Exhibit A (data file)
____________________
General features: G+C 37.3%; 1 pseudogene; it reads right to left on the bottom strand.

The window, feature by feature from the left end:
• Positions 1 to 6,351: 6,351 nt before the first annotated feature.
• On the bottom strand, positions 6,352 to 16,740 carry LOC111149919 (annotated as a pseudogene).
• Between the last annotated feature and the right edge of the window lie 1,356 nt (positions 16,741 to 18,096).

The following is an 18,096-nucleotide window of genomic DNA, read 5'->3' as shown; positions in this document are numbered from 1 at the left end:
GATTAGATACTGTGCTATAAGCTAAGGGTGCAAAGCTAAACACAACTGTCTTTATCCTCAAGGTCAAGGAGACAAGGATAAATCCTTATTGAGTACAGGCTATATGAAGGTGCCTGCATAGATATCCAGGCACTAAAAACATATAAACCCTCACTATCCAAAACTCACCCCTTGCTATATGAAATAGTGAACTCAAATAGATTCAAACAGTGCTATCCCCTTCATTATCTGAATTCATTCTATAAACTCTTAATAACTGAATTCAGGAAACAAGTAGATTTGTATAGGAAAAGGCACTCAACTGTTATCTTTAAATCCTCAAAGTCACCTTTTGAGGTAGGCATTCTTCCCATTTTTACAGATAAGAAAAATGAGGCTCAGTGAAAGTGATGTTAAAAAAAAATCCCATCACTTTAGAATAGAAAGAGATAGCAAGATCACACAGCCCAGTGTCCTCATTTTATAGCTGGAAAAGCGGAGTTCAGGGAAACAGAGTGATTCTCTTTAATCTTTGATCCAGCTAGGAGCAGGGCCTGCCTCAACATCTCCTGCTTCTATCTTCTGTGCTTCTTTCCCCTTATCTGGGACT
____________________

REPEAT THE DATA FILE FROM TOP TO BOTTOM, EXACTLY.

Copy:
General features: G+C 37.3%; 1 pseudogene; it reads right to left on the bottom strand.

The window, feature by feature from the left end:
• Positions 1 to 6,351: 6,351 nt before the first annotated feature.
• On the bottom strand, positions 6,352 to 16,740 carry LOC111149919 (annotated as a pseudogene).
• Between the last annotated feature and the right edge of the window lie 1,356 nt (positions 16,741 to 18,096).

The following is an 18,096-nucleotide window of genomic DNA, read 5'->3' as shown; positions in this document are numbered from 1 at the left end:
GATTAGATACTGTGCTATAAGCTAAGGGTGCAAAGCTAAACACAACTGTCTTTATCCTCAAGGTCAAGGAGACAAGGATAAATCCTTATTGAGTACAGGCTATATGAAGGTGCCTGCATAGATATCCAGGCACTAAAAACATATAAACCCTCACTATCCAAAACTCACCCCTTGCTATATGAAATAGTGAACTCAAATAGATTCAAACAGTGCTATCCCCTTCATTATCTGAATTCATTCTATAAACTCTTAATAACTGAATTCAGGAAACAAGTAGATTTGTATAGGAAAAGGCACTCAACTGTTATCTTTAAATCCTCAAAGTCACCTTTTGAGGTAGGCATTCTTCCCATTTTTACAGATAAGAAAAATGAGGCTCAGTGAAAGTGATGTTAAAAAAAAATCCCATCACTTTAGAATAGAAAGAGATAGCAAGATCACACAGCCCAGTGTCCTCATTTTATAGCTGGAAAAGCGGAGTTCAGGGAAACAGAGTGATTCTCTTTAATCTTTGATCCAGCTAGGAGCAGGGCCTGCCTCAACATCTCCTGCTTCTATCTTCTGTGCTTCTTTCCCCTTATCTGGGACT